8. Descend as low as your flexibility allows and straighten your body by driving your hips forward. Then, squeeze your glutes at the top and exhale.
  9. Take another breath and repeat.

Pro tip:

According to some sources, keeping your big toes planted firmly on the ground can lead to better glute activation, making for a good lower glute workout.

10. Single Leg Glute Bridge

The glute bridge is similar to hip thrusts, apart from one difference: you must lie flat on the floor instead of placing your upper back against an elevated object (e.g., a flat bench). 

Beginners can experience growth from classic glute bridges, but the exercise becomes too easy after a while. One good way to keep overloading your body and make progress is by performing the single-leg version.

In addition to being more challenging, training one side at a time is an effective way to evenly develop both sides of your body, leading to better symmetry.

How to:

  1. Place an exercise mat on the floor and lie on your back.
  2. Bend your knees and have your feet flat on the ground. Keep your arms straight and to your sides for balance.
  3. Take a deep breath and engage your abs.
  4. Raise your right foot off the ground and straighten the knee.
  5. Press through your left heel and drive your hips toward the ceiling. Your left knee, hips, and shoulders should be in a straight line at the top.
  6. Pause briefly and slowly lower your buttocks to the floor as you exhale.
  7. Inhale again and repeat.
  8. Once finished, switch feet position and do the same number of reps for your right side.

Pro tip:

Avoid overextending your hips at the top position, as that can create an excessive arch in your lower back and lead to stress. 

Keep your repetitions controlled and abs engaged to maintain a strong and healthy lower back position.

11. Glute Bridge Hamstring Curl

Glute bridge hamstring curls are a more advanced exercise that leads to excellent glute activation. More importantly, the movement targets the area where the hamstrings meet the buttocks muscles, leading to a pronounced crease.

In addition, the lower glute exercise develops the gluteus medius and minimus, which provide pelvic stability.

How to:

  1. Place an exercise mat on the floor and lie on your back.
  2. Bend your knees and plant your feet flat on the floor. The floor should be slick enough to slide your heels back and forth. Consider removing your shoes or placing slider discs underneath your heels to reduce friction.
  3. Once you’ve assumed the starting position, tense your upper body by engaging your abs and squeezing your glutes.
  4. Push through your heels and drive your hips toward the ceiling. Your shoulders, hips, and knees should be straight, with your lower back neutral.
  5. Take another deep breath and slowly drive your heels away from your body, extending your knees.
  6. Drive your heels forward as much as possible and pause for a moment. You should primarily feel the tension in your glute muscles.
  7. Slowly bring your heels in as you bend your knees by contracting your hamstrings.
  8. Exhale.
  9. Take another breath and repeat.

Pro tip:

The glute bridge and curl is an advanced exercise that often exposes weak glutes and abs. It is best to start with a short range of motion and gradually extend your knees more as you develop strength and body awareness.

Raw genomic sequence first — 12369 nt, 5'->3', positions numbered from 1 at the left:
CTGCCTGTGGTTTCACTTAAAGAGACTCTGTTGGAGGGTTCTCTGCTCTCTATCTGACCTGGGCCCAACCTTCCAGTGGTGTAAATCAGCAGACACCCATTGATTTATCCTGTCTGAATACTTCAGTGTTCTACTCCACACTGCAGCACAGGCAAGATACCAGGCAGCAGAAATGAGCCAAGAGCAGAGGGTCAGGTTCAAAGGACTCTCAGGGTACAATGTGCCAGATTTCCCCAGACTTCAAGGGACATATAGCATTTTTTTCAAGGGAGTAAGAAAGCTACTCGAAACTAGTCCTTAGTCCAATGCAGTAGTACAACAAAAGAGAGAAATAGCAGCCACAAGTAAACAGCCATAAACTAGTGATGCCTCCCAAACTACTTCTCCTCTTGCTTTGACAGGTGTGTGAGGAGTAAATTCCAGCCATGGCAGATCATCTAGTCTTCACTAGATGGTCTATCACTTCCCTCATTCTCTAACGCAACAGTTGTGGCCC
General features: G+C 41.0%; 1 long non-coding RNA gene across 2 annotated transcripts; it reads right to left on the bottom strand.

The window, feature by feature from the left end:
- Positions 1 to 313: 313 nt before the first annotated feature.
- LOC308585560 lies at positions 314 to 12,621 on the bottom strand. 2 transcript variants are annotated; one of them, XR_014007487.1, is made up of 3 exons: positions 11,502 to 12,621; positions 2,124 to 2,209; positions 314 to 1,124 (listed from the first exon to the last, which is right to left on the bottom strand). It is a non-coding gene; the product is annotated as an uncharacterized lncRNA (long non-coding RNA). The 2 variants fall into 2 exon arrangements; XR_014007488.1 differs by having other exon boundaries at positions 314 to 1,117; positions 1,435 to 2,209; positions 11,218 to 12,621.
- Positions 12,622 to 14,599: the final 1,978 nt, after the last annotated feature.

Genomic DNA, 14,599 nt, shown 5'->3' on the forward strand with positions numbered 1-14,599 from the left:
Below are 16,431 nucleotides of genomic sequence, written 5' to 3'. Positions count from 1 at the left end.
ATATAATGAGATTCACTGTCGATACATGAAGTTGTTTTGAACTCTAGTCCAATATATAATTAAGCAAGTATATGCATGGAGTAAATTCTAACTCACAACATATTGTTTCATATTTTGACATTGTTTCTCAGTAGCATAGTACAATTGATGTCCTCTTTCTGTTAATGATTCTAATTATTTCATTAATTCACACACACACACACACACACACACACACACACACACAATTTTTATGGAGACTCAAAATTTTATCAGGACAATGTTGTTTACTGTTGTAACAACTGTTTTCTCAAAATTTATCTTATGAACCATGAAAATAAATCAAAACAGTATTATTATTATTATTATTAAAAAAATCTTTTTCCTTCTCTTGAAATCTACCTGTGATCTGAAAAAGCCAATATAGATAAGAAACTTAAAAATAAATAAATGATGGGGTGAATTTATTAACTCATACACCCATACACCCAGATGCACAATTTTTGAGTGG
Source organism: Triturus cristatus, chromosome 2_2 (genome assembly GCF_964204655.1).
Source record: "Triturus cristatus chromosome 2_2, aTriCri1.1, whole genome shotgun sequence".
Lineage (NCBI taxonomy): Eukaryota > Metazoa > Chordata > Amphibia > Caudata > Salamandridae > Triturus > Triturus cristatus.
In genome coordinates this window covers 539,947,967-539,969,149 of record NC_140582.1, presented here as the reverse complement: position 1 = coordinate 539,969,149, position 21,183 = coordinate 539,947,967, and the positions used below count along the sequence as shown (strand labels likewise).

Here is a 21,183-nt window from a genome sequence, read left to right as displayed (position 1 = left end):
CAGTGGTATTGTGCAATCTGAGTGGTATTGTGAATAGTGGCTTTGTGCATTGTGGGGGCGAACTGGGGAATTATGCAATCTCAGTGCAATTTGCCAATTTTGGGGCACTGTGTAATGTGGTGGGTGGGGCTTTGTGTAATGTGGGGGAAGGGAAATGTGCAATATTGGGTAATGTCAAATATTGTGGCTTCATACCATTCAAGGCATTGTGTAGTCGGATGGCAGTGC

For example, you can begin by simply holding the top position for a moment. Then, start driving your heels a couple of inches away before returning to the starting position.

Related Article: Best Home Workout for Women: 7 Fantastic Options

12. Jumping Lunge

The jumping lunge is a dynamic lower-body exercise that builds lean muscle and develops your power and athleticism. 

Like Bulgarian split squats, lunges emphasize one side at a time, leading to superior leg and glute activation. You also develop both sides more evenly, reducing the risk of muscle or strength imbalances.

man reverse lunge

How to:

  1. Stand tall with your shoulders back and feet hip-width apart.
  2. Place your hands on your hips, take a deep breath, and engage your abs.
  3. Hop in the air and simultaneously bring your right leg forward and the left one back.
  4. Plant your right foot flat on the ground and position the ball of your left one on the floor.
  5. Immediately descend into a lunge and exhale. Your right knee should be directly over your foot at the bottom position.
  6. Inhale quickly and drive through your front heel, propelling yourself in the air.
  7. Immediately switch legs, landing your left foot in the front position and descending into another lunge.
  8. Keep alternate jumping until you’re done.

Pro tip:

For additional stability, swing your arms in sync with your legs, similar to how you would while running:

  • Left foot forward = left arm back and right one forward
  • Right foot forward = right arm back and left one forward

Frequently Asked Questions (FAQs)

1. Can I tone the underbutt area?

The only way to ‘tone’ the area is by developing the lower glutes and controlling your body fat percentage. Doing so would create a pronounced crease and improve the shape of your buttocks.

2. Can I isolate the lower glute region?

Unfortunately, it is impossible to truly isolate the lower glutes. Any exercise you do for the area will involve other muscles (e.g., the upper glutes and hamstrings) to some degree.

3. Does glute soreness mean growth?

Any glute training should result in at least some soreness in the area. While muscle soreness (DOMS) doesn’t necessarily mean you’re going to grow, not getting any soreness isn’t good. 

It could indicate that your training isn’t challenging enough or that you fail to target the correct muscles.

Final Thoughts

The gluteal region is relatively straightforward, but optimal growth comes down to picking the right exercises and doing them consistently.

More importantly, progress depends on optimal muscle activation and progressive overload.

Hevy – Workout Tracker

Create and log your lower glute exercises with Hevy, and track your progress

We hope our list of exercises gives you some ideas for your training. Check out the Hevy app if you’re looking for the ultimate tool to find more activities and organize and track your workouts.